April 5, 2008

Angry Preachers Part I

After watching Obama's speech on race I was eager to see the media's reaction. I couldn't help myself to see what Fox News was saying. While several guests and reporters had positive things to say, generally the people were clueless about the nature of prophetic preaching and annoyingly critical of Obama's speech and his associations with Rev. Wright. Even Fox 's own Chris Wallace criticized the continuous Obama bashing. (Thanks Cody)

As I thought about my own reaction to the speech I found myself impressed and inspired. His words were words that needed to be spoken and they are words that need to be heard. It wasn't a perfect speech however, and one shortcoming was the sharp distinction he made between Rev. Wright's generation being angry and following generations being hopeful. (Thanks Kim)

Obama claimed that Wright was mistaken because he was angry, distorted reality, and "spoke as if society was static." Part of Obama's comments resonated with me: "That anger is not always productive...[it] prevents the African-American community from forging the alliances it needs to bring about real change." I've seen that anger, not just in Rev. Wright or other African-American preachers, but in conservative and liberal white preachers, and in people.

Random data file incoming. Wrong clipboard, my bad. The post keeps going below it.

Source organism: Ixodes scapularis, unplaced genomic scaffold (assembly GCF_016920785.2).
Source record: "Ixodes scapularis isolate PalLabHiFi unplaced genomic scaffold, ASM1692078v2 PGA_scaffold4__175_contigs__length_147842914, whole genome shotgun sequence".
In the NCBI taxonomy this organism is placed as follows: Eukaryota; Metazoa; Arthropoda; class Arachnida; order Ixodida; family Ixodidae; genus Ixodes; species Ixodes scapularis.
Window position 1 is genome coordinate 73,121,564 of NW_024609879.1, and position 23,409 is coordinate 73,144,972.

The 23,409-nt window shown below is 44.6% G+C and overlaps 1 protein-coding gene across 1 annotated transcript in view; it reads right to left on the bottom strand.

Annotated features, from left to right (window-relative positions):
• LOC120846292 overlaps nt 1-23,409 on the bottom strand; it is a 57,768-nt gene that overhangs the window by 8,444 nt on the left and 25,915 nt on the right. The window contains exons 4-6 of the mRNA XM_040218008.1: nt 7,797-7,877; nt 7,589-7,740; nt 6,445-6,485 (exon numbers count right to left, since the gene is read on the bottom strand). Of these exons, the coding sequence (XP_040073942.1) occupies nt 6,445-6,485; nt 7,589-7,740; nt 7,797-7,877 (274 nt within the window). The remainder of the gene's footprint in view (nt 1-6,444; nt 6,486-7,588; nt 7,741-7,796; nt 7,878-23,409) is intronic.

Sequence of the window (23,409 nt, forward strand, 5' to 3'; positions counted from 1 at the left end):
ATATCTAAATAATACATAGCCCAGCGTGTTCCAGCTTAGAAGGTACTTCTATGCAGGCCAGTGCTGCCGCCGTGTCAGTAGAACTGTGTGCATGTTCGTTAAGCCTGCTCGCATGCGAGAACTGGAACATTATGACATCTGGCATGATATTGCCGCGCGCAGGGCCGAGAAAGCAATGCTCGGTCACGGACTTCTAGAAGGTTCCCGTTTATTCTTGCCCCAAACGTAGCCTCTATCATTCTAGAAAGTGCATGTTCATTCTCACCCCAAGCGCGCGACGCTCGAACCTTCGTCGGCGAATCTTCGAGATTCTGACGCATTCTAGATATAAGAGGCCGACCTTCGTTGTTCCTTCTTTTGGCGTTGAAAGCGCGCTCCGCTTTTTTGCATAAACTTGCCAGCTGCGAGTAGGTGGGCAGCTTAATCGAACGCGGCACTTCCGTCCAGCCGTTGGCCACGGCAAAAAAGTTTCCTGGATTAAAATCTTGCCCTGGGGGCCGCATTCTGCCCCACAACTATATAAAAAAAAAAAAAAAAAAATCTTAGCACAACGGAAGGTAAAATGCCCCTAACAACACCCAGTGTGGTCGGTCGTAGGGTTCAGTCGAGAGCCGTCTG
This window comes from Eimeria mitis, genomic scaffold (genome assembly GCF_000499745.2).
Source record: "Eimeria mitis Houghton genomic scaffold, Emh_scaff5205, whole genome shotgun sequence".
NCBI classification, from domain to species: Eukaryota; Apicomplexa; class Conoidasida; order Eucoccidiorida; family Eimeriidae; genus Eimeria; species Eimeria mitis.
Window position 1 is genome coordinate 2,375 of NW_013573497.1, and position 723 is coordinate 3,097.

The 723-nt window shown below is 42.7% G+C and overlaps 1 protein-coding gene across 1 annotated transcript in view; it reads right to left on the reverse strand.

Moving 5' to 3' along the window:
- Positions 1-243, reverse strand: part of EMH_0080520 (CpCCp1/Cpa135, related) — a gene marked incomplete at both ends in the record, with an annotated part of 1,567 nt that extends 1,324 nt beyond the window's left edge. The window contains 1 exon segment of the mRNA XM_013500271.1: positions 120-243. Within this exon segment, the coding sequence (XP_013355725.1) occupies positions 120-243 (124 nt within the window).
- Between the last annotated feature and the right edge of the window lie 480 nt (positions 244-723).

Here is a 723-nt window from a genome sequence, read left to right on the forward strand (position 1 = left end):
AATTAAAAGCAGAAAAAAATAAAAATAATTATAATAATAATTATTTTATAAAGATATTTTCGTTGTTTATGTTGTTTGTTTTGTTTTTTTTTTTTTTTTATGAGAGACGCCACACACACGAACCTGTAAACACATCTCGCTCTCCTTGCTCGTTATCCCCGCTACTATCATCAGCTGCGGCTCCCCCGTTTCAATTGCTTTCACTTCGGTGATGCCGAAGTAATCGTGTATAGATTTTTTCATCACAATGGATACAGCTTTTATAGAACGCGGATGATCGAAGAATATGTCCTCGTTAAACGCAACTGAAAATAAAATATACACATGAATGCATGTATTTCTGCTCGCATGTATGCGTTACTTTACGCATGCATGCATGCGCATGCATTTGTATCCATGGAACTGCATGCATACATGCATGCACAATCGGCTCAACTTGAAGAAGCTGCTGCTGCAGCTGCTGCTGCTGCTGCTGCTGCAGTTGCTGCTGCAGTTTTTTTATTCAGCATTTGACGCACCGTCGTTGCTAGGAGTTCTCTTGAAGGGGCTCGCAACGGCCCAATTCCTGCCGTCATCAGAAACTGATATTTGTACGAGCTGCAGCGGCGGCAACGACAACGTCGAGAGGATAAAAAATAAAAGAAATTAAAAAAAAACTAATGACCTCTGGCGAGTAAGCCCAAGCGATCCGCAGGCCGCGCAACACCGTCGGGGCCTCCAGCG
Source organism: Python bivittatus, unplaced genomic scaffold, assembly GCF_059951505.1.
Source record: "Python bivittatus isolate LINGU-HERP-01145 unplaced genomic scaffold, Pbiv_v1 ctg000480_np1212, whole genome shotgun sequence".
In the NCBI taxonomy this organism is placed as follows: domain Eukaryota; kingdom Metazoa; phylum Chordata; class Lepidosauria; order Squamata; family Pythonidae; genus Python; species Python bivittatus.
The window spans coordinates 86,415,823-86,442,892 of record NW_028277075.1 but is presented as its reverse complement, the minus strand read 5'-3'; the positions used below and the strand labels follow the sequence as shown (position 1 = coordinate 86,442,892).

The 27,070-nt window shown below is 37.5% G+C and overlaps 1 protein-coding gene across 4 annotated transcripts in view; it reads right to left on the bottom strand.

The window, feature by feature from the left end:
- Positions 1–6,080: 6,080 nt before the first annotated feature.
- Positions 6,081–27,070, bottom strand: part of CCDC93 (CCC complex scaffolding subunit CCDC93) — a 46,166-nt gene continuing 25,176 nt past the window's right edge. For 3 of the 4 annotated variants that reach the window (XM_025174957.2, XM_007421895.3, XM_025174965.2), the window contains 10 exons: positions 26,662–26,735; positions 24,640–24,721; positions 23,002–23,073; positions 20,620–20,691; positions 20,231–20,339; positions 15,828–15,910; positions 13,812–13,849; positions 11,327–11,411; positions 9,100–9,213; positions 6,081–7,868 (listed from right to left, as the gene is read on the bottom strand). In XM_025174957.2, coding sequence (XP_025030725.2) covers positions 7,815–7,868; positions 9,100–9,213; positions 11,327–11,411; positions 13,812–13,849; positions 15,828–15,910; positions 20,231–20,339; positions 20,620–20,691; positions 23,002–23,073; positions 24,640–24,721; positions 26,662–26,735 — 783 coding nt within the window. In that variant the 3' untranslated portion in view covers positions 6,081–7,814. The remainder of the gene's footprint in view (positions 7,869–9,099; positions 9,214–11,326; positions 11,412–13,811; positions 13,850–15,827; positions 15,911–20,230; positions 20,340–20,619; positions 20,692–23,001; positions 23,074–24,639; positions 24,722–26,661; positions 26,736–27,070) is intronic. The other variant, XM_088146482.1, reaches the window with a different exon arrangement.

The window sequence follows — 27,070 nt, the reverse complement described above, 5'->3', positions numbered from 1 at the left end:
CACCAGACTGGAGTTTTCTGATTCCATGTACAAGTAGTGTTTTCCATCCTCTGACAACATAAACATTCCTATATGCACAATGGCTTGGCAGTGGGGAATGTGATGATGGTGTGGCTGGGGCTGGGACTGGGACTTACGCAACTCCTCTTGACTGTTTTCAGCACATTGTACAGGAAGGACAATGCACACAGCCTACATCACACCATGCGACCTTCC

Is anger an appropriate emotion for preachers to preach with or for Christians to feel? I am angry that police shot and killed an old woman in Atlanta. I am angry that children are raped and bought as sex slaves. I am angry that we spend trillions on war while people die of hunger. When these feelings of anger are combined with the "belief that society can change" things are gonna happen. I believe Obama was mistaken to basically suggest that young people don't have anything to be angry about and that anger contradicts hope. There is much to be angry at and anger can prevent people from being apathetic. When that anger is combined with the willingness to do what is right, progress can occur. Augustine writes, “Hope has two beautiful daughters. Their names are anger and courage. Anger at the way things are and courage to see that they do not remain as they are.”

My critique of Obama's comments does not mean that I support or reject Rev. Wright's comments. But I do understand Wright's remarks and I believe the anger behind them is legitimate. I will return later to the prophetic nature of his comments and their tactfulness and appropriateness. For now, the lingering question in my mind is this: Is what we say and do grounded in love?

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